Cops believe Reggie Allen mowed down an unarmed black man outside an east-side club more than a year ago. So why isn't he behind bars?

Things quickly spiraled out of control.

Aubrey Rice spun the Camaro around the gravel lot, kicking up clouds of dust. At some point, not far away, a security guard Tased Williams. He collapsed onto the gravel.

Neal reached into his car, pulled out his gun and fired twice into the air, he says, in the hope of scattering everyone. It didn't work.

The many faces of Reggie Allen: Mugshots from Allen’s numerous arrests.
The many faces of Reggie Allen: Mugshots from Allen’s numerous arrests.
Tim Lane

But it got the attention of Reggie Allen, who believed the bullets were flying at him — or so his friends would later contend.

Neal says the white truck came roaring at him, chasing him as he ran into a field and around a telephone pole. Evidence photos taken later of heavy tire tracks through the grass support his claim.

Neal managed to shake his pursuer. The last time he saw the truck, he says, it was hunting a new target: Anthony Rice, who was scrambling up South Eighth Street.

At his young age, Anthony Rice had already undergone heart surgery three times. He also suffered from asthma. On this particular night, he couldn't run fast enough.

The doctor performing the autopsy would later write that Rice, who had scarcely any alcohol in his system, was "run over by an automobile." A crash report completed by the East St. Louis Police Department says that Rice was "struck in the roadway" and that "it was determined that Reginald Allen was the driver." A jury of citizens convened for the coroner's inquest later concluded that the episode was a "homicide."

Aubrey Rice had just parked the Camaro at the road's edge, he says, when he saw the F-150 flatten his brother and continue north.

He darted over to Anthony, who lay in the street.

"He was like pffft, pffft, trying to breathe," Aubrey Rice recalls. "I had to stick my finger in his mouth, try to get the blood out." Then he jumped back in his car and raced toward Allen's truck, which had made a U-turn.

"I hit him, T-bone style," Aubrey says. "I was ready to take Reggie out with me. I was thinking, 'How am I gonna tell my momma about this? I'm not fixing to let him hit my brother again and get away with this.'"

Aubrey exited the car, spitting up blood and feeling "woozy."

He staggered back to his dying brother, Anthony. "I just fell. I kept getting cold, and my eyes started getting heavy. After that, I was looking at him, I was right next to him.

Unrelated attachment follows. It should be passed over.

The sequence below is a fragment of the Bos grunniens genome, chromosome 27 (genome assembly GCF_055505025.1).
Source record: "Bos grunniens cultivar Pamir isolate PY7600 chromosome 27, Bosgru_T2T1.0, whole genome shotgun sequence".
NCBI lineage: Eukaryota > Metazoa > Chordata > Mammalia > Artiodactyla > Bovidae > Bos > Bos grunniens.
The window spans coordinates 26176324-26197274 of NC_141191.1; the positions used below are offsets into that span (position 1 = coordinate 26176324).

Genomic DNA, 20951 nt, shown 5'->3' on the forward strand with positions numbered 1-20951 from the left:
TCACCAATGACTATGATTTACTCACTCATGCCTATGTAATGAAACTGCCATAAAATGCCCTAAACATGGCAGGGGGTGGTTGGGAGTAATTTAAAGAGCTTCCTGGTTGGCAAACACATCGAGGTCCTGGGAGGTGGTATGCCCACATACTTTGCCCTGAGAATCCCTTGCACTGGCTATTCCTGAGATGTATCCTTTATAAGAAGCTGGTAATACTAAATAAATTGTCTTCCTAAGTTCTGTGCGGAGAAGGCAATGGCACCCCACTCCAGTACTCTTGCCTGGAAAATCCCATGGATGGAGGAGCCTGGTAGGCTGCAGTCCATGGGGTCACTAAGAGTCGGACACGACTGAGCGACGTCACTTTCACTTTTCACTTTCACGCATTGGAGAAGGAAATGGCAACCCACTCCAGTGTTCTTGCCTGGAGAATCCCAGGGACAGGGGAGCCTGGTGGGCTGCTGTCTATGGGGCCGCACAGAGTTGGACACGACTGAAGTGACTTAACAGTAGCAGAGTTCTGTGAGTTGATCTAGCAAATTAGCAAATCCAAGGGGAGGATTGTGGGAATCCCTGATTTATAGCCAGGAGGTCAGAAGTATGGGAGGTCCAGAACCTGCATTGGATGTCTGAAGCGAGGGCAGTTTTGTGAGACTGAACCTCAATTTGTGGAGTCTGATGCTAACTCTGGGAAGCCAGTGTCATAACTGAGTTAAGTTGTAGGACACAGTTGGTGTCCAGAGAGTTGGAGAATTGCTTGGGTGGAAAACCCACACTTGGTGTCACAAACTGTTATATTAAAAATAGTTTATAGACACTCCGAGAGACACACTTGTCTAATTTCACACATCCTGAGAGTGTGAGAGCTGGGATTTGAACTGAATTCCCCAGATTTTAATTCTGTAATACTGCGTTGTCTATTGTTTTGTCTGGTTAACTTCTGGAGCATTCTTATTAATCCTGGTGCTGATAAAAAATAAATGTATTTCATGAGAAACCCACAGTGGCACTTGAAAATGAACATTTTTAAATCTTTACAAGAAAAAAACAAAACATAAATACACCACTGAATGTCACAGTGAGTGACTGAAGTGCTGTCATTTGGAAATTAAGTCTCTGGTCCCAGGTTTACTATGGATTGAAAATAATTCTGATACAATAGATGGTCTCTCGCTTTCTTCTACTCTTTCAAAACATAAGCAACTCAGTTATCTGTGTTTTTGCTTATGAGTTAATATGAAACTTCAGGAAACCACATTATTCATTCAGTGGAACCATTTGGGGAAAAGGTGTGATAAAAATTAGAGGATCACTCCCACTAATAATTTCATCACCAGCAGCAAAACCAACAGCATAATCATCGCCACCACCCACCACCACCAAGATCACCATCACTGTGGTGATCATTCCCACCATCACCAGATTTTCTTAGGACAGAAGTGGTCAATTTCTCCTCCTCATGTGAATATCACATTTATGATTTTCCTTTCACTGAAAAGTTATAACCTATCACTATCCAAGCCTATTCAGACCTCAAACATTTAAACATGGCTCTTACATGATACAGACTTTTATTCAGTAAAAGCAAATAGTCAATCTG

"And that's the last thing I remember."


For any St. Louisan heading east on I-64 for late-night revelry, the first strip club off the Washington Park exit is owned by Reggie Allen's mother, Gail. It bears her nickname in gleaming red letters: Miss Kitty's.

Gail Allen obtained her business license in 1996. Within three years, the bar was raided by undercover agents.

Under pressure from Washington Park residents to crack down on the strip joints, authorities swooped into four of them on April 22, 1999, arresting 31 people for lap dancing, masturbation and other sexual acts. Gail Allen and three of her female dancers were charged with misdemeanor obscenity.

The charges were later dismissed, and Gail kept the club open, assisted by her husband, Woodrow. Their older son, Chuck, managed the place.

As for their younger son, Reggie Allen, he committed his first felony in June 2000: smashing out the windows of two vehicles at a party in Cahokia. He was later sentenced to probation.

Allen turned eighteen that September. Soon, he was stirring up trouble at his mother's business, according to one former dancer, Monika Abbington.

"Miss Kitty would always tell Reggie, 'Don't bring no bullshit in here,'" the ex-employee recalls. "I think Reggie was just too much to handle. Can you imagine being eighteen and your mom and dad owning a club? What would that do to your mind? It had to give this young man a big head."

Abbington says she witnessed a disturbing event: Certain dancers didn't feel Mexican customers were tipping enough one evening, so they fibbed to Allen that they were getting fondled. Allen and another employee hauled the patrons out the back door and beat them with bats, she says. (Reggie Allen did not respond to repeated requests for comment.)

But Allen also engaged in some fondling of his own, Abbington recalls. He tried to grab her boobs and her butt so often that she informed her boyfriend, who attempted to discuss it with Allen one night in the parking lot. Allen flew into a rage, she says, then tried to Mace him and hit him with some kind of billy club. The couple got away and filed a police report alleging battery. They later chose not to press charges.

"I never went back after that," she says.

In 2005, the Allens opened a second club in East St. Louis, at 1100 South Eighth Street. They called it City Nights. Soon, history repeated itself: It too was raided by undercover police.

This time, Reggie Allen and a bouncer were led away in handcuffs, along with a manager who'd presented a fake badge, pretending to be a cop from New Melle. City Nights hadn't even secured a business license yet, and Allen was charged with a misdemeanor for operating an illegal strip club. (The charges were later dropped.) Officers also arrested four girls who'd been performing topless — an illegal act in East St. Louis.

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